South Korea on Monday celebrated its 70th Armed Forces Day with pomp and festivity, in a stark contrast to last year's showcase of its ballistic missiles and other military hardware intended to counter evolving North Korean threats.
The celebration came against the backdrop of the two Koreas' ongoing efforts to halt "all hostile acts" against each other, practically eliminate the danger of war and pave the way for a lasting peace regime on the divided peninsula.
At the War Memorial of Korea in central Seoul, the event sought to drive home to Koreans on both sides of the tense border the message that the South Korean military is here to buttress peace, not to fuel a sense of hostility.
That message was evident in the program of the annual ceremony, which included a ceremonial flyby, Taekwondo demonstrations and musical performances, including one by the globally renowned singer-rapper Psy.
The event was attended by some 3,500 people, including President Moon Jae-in, Defense Minister Jeong Kyeong-doo, U.S. Forces Korea Command chief Gen. Vincent Brooks and the top commanders of the country's Army, Navy and Air Force.
Before the ceremony kicked off, some 90 honor guards from the South Korean armed services staged a performance highlighting unity in the military, followed by some 50 members of military bands playing a mix of traditional and contemporary music.
Then came the entrance of Korean War veterans, including those from abroad who fought under the U.N. banner to defend South Korea during the 1950-53 Cold War conflict that ended only in a truce rather than a peace treaty.
As the ceremony got under way, Moon, credited with brokering long-awaited denuclearization talks between Washington and Pyongyang, stepped into the ceremony venue with a 21-gun salute and a nighttime flyby involving the country's fleet of T-50B supersonic trainer jets.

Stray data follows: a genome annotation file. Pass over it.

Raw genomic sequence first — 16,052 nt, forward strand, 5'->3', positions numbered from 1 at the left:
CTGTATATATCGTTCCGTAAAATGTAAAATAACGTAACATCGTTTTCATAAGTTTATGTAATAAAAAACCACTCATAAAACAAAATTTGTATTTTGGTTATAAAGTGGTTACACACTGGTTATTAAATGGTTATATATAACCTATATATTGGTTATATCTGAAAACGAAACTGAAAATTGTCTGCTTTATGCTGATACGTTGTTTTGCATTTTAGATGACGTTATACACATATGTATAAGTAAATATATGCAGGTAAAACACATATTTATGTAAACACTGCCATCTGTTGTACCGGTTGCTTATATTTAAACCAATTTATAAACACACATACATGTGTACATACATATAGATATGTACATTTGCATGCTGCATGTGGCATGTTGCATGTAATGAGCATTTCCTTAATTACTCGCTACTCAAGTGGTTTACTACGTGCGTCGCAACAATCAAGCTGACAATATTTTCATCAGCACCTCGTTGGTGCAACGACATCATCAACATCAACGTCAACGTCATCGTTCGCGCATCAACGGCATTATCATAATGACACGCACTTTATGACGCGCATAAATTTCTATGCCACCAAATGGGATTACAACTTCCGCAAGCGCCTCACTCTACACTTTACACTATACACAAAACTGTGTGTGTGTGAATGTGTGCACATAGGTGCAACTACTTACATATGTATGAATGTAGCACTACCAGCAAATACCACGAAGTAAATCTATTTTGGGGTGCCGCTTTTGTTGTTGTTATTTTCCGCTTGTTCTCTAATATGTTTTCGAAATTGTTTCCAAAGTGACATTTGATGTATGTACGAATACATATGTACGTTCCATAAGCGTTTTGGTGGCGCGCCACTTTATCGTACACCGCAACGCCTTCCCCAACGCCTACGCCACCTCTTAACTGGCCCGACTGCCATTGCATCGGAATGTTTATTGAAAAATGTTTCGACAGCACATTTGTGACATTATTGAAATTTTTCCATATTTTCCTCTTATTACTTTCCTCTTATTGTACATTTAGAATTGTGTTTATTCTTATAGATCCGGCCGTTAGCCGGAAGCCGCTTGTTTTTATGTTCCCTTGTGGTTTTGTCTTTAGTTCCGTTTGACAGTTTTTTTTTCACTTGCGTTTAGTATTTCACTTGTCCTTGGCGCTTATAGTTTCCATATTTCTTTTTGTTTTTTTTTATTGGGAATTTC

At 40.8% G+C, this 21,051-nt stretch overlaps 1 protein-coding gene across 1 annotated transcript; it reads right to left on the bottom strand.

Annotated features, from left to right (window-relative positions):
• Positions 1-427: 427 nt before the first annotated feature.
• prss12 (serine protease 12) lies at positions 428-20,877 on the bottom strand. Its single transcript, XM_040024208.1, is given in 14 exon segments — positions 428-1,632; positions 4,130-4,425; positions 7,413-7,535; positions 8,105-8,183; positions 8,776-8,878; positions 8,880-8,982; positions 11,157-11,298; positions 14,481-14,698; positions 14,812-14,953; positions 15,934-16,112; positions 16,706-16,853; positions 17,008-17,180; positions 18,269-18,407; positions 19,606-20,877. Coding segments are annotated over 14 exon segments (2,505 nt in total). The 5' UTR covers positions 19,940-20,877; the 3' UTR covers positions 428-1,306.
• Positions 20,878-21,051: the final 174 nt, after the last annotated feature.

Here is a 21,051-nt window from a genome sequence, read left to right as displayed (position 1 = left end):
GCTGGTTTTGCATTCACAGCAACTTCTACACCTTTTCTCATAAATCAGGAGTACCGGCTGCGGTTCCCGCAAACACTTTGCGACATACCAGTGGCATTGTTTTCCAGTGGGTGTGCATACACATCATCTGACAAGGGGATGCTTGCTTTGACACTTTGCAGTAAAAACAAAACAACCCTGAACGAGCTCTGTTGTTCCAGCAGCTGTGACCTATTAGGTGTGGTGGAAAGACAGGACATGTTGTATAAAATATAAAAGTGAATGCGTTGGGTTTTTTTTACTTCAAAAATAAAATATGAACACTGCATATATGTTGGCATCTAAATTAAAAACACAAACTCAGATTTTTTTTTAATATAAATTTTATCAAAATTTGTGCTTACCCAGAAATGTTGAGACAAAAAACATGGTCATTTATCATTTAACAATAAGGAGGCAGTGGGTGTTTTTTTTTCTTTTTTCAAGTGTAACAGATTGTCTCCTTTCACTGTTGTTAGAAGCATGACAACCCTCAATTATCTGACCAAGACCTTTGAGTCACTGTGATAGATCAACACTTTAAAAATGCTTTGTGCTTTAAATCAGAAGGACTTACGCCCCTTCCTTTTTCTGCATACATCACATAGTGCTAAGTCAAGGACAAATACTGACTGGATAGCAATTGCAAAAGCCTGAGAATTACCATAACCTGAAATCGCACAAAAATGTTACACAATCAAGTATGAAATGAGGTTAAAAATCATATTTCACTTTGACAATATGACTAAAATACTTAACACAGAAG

Seoul's decision to refrain from directly displaying strategic military assets at the ceremony highlighted its desire to spur its initiative for inter-Korean rapprochement, which was hardly thinkable last year when Pyongyang set off a series of provocations, including nuclear and long-range missile tests.
"Our military will focus more on our inherent mission to prop up the government's efforts for the denuclearization of the peninsula and entrench an enduring peace," the defense minister said in a speech.
"We are now leaving behind the history of war and confrontation and opening a new era of peace and prosperity," he added.
Albeit indirectly, the military showed off its high-tech defense assets for "future" security operations.
In a video clip, the Air Force introduced a set of its future weapons systems, including the F-35A radar-evading fighter jets and Global Hawk spy drones that will be deployed here in the coming years. The Navy showed a range of surface and subsurface vessels in the clip.
The Army put on display the "warrior platform," high-tech battle gear, including advanced bulletproof helmets and sniper rifles, which it seeks to introduce to maintain combat capabilities amid the prospect of a troop reduction.
Despite the efforts to highlight the peace theme, some citizens voiced dismay over what they see as a "watered-down" military event.
"It is quite disheartening that we failed to use the chance to highlight the enhanced stature of our military though I am aware of the peace atmosphere," an office worker in Seoul said, identified only by his surname, Jeong. (Yonhap)